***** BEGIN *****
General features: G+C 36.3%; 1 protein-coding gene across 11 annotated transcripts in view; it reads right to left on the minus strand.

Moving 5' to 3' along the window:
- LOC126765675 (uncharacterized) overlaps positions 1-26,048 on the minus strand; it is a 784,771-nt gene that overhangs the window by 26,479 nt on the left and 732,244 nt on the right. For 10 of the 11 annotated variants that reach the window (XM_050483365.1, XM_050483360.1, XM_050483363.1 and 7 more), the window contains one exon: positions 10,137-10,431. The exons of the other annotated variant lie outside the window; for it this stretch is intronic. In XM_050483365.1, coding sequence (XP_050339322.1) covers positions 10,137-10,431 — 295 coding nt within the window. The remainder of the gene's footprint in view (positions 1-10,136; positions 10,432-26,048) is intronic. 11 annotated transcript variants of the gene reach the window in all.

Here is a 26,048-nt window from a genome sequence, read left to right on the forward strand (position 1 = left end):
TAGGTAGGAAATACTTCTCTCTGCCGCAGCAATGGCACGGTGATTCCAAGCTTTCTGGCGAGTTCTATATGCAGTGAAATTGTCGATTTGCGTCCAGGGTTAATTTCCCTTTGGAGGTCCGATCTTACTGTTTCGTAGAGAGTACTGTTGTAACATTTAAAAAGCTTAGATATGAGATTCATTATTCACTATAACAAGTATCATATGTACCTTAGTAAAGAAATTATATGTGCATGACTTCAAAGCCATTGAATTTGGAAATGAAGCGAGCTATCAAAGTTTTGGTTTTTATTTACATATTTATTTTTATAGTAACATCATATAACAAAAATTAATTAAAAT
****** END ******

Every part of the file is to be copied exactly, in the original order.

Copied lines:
General features: G+C 36.3%; 1 protein-coding gene across 11 annotated transcripts in view; it reads right to left on the minus strand.

Moving 5' to 3' along the window:
- LOC126765675 (uncharacterized) overlaps positions 1-26,048 on the minus strand; it is a 784,771-nt gene that overhangs the window by 26,479 nt on the left and 732,244 nt on the right. For 10 of the 11 annotated variants that reach the window (XM_050483365.1, XM_050483360.1, XM_050483363.1 and 7 more), the window contains one exon: positions 10,137-10,431. The exons of the other annotated variant lie outside the window; for it this stretch is intronic. In XM_050483365.1, coding sequence (XP_050339322.1) covers positions 10,137-10,431 — 295 coding nt within the window. The remainder of the gene's footprint in view (positions 1-10,136; positions 10,432-26,048) is intronic. 11 annotated transcript variants of the gene reach the window in all.

Here is a 26,048-nt window from a genome sequence, read left to right on the forward strand (position 1 = left end):
TAGGTAGGAAATACTTCTCTCTGCCGCAGCAATGGCACGGTGATTCCAAGCTTTCTGGCGAGTTCTATATGCAGTGAAATTGTCGATTTGCGTCCAGGGTTAATTTCCCTTTGGAGGTCCGATCTTACTGTTTCGTAGAGAGTACTGTTGTAACATTTAAAAAGCTTAGATATGAGATTCATTATTCACTATAACAAGTATCATATGTACCTTAGTAAAGAAATTATATGTGCATGACTTCAAAGCCATTGAATTTGGAAATGAAGCGAGCTATCAAAGTTTTGGTTTTTATTTACATATTTATTTTTATAGTAACATCATATAACAAAAATTAATTAAAAT